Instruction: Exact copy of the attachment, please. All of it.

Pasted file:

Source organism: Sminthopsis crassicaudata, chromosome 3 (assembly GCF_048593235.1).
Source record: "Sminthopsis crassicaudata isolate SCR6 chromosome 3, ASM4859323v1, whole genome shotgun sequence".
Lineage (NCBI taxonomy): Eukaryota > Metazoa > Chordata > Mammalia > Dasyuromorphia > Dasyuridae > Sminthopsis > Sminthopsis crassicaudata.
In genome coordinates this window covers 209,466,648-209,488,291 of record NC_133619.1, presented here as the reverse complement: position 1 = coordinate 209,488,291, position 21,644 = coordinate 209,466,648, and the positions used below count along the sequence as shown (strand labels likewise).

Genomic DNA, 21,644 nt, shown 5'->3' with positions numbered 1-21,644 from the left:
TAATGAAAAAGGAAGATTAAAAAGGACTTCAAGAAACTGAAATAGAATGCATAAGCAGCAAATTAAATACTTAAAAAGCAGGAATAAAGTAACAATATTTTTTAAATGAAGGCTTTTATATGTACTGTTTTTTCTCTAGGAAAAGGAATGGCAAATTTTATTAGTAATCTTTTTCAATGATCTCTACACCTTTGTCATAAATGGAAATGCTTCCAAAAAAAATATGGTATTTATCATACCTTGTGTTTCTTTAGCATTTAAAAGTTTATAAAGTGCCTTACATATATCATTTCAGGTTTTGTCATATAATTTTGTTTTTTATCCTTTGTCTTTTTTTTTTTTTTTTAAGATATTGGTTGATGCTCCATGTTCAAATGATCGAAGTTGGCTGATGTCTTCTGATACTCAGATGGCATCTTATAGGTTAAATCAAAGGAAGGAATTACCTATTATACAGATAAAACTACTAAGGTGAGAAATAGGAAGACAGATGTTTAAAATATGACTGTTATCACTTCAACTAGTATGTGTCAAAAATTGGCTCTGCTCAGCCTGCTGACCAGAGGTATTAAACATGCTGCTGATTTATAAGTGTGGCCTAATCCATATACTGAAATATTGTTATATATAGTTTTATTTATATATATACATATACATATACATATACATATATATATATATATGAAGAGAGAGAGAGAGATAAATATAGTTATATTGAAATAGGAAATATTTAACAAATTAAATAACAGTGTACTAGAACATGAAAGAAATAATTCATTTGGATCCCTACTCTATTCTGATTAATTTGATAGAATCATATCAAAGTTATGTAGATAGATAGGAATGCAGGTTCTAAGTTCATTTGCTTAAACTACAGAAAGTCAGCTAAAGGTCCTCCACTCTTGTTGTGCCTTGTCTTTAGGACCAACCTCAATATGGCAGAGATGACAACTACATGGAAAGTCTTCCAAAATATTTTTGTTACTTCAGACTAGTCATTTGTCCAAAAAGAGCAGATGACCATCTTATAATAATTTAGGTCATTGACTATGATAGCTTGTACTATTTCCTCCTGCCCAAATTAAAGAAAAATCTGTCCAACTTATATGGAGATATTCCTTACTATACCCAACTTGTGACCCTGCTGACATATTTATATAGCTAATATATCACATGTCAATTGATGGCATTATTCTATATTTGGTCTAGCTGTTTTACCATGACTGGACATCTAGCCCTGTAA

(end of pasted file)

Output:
Source organism: Sminthopsis crassicaudata, chromosome 3 (assembly GCF_048593235.1).
Source record: "Sminthopsis crassicaudata isolate SCR6 chromosome 3, ASM4859323v1, whole genome shotgun sequence".
Lineage (NCBI taxonomy): Eukaryota > Metazoa > Chordata > Mammalia > Dasyuromorphia > Dasyuridae > Sminthopsis > Sminthopsis crassicaudata.
In genome coordinates this window covers 209,466,648-209,488,291 of record NC_133619.1, presented here as the reverse complement: position 1 = coordinate 209,488,291, position 21,644 = coordinate 209,466,648, and the positions used below count along the sequence as shown (strand labels likewise).

Genomic DNA, 21,644 nt, shown 5'->3' with positions numbered 1-21,644 from the left:
TAATGAAAAAGGAAGATTAAAAAGGACTTCAAGAAACTGAAATAGAATGCATAAGCAGCAAATTAAATACTTAAAAAGCAGGAATAAAGTAACAATATTTTTTAAATGAAGGCTTTTATATGTACTGTTTTTTCTCTAGGAAAAGGAATGGCAAATTTTATTAGTAATCTTTTTCAATGATCTCTACACCTTTGTCATAAATGGAAATGCTTCCAAAAAAAATATGGTATTTATCATACCTTGTGTTTCTTTAGCATTTAAAAGTTTATAAAGTGCCTTACATATATCATTTCAGGTTTTGTCATATAATTTTGTTTTTTATCCTTTGTCTTTTTTTTTTTTTTTTAAGATATTGGTTGATGCTCCATGTTCAAATGATCGAAGTTGGCTGATGTCTTCTGATACTCAGATGGCATCTTATAGGTTAAATCAAAGGAAGGAATTACCTATTATACAGATAAAACTACTAAGGTGAGAAATAGGAAGACAGATGTTTAAAATATGACTGTTATCACTTCAACTAGTATGTGTCAAAAATTGGCTCTGCTCAGCCTGCTGACCAGAGGTATTAAACATGCTGCTGATTTATAAGTGTGGCCTAATCCATATACTGAAATATTGTTATATATAGTTTTATTTATATATATACATATACATATACATATACATATATATATATATATGAAGAGAGAGAGAGAGATAAATATAGTTATATTGAAATAGGAAATATTTAACAAATTAAATAACAGTGTACTAGAACATGAAAGAAATAATTCATTTGGATCCCTACTCTATTCTGATTAATTTGATAGAATCATATCAAAGTTATGTAGATAGATAGGAATGCAGGTTCTAAGTTCATTTGCTTAAACTACAGAAAGTCAGCTAAAGGTCCTCCACTCTTGTTGTGCCTTGTCTTTAGGACCAACCTCAATATGGCAGAGATGACAACTACATGGAAAGTCTTCCAAAATATTTTTGTTACTTCAGACTAGTCATTTGTCCAAAAAGAGCAGATGACCATCTTATAATAATTTAGGTCATTGACTATGATAGCTTGTACTATTTCCTCCTGCCCAAATTAAAGAAAAATCTGTCCAACTTATATGGAGATATTCCTTACTATACCCAACTTGTGACCCTGCTGACATATTTATATAGCTAATATATCACATGTCAATTGATGGCATTATTCTATATTTGGTCTAGCTGTTTTACCATGACTGGACATCTAGCCCTGTAA